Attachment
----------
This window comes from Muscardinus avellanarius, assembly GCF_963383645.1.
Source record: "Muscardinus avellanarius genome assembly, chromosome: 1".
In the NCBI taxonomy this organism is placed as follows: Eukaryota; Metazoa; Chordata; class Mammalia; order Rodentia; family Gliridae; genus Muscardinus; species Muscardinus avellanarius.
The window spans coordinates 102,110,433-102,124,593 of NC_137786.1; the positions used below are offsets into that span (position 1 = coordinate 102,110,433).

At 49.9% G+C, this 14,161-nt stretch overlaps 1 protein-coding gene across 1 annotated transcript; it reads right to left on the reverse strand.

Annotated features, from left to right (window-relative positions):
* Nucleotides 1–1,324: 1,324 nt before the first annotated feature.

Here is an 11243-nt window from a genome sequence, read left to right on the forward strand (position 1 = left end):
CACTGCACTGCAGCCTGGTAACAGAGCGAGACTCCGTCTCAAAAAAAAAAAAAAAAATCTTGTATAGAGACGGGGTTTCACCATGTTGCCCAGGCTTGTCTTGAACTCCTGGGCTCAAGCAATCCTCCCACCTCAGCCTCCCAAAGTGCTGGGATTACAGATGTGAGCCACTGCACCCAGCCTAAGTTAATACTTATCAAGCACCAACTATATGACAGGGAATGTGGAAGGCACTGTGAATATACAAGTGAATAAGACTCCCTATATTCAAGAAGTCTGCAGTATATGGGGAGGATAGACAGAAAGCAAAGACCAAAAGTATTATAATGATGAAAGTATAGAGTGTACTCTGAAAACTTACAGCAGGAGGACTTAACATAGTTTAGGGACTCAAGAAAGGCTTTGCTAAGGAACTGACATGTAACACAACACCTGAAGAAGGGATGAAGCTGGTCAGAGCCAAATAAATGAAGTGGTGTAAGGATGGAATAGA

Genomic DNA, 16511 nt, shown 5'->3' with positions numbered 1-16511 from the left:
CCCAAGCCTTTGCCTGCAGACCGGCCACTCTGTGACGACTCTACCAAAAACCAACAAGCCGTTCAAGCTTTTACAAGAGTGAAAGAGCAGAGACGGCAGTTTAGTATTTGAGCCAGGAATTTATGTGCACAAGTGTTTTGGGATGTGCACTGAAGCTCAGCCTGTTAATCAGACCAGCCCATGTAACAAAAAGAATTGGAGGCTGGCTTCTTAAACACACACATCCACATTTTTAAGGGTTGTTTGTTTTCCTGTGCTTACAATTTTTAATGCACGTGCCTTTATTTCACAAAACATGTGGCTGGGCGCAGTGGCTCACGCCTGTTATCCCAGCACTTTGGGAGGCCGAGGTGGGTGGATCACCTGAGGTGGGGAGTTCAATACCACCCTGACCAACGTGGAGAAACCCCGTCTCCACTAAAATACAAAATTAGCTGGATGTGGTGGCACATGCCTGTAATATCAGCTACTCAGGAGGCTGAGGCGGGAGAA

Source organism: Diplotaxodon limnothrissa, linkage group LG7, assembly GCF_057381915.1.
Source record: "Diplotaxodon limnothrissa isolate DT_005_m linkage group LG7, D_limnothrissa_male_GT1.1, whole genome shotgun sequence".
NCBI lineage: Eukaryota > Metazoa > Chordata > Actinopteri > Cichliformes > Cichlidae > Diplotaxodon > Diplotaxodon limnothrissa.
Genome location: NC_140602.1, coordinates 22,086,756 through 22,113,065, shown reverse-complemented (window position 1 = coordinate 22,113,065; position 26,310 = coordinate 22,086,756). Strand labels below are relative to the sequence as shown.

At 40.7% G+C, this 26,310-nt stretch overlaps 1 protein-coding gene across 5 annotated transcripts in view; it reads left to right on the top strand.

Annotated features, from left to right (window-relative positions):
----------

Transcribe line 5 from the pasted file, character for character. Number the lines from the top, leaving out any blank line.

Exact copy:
At 49.9% G+C, this 14,161-nt stretch overlaps 1 protein-coding gene across 1 annotated transcript; it reads right to left on the reverse strand.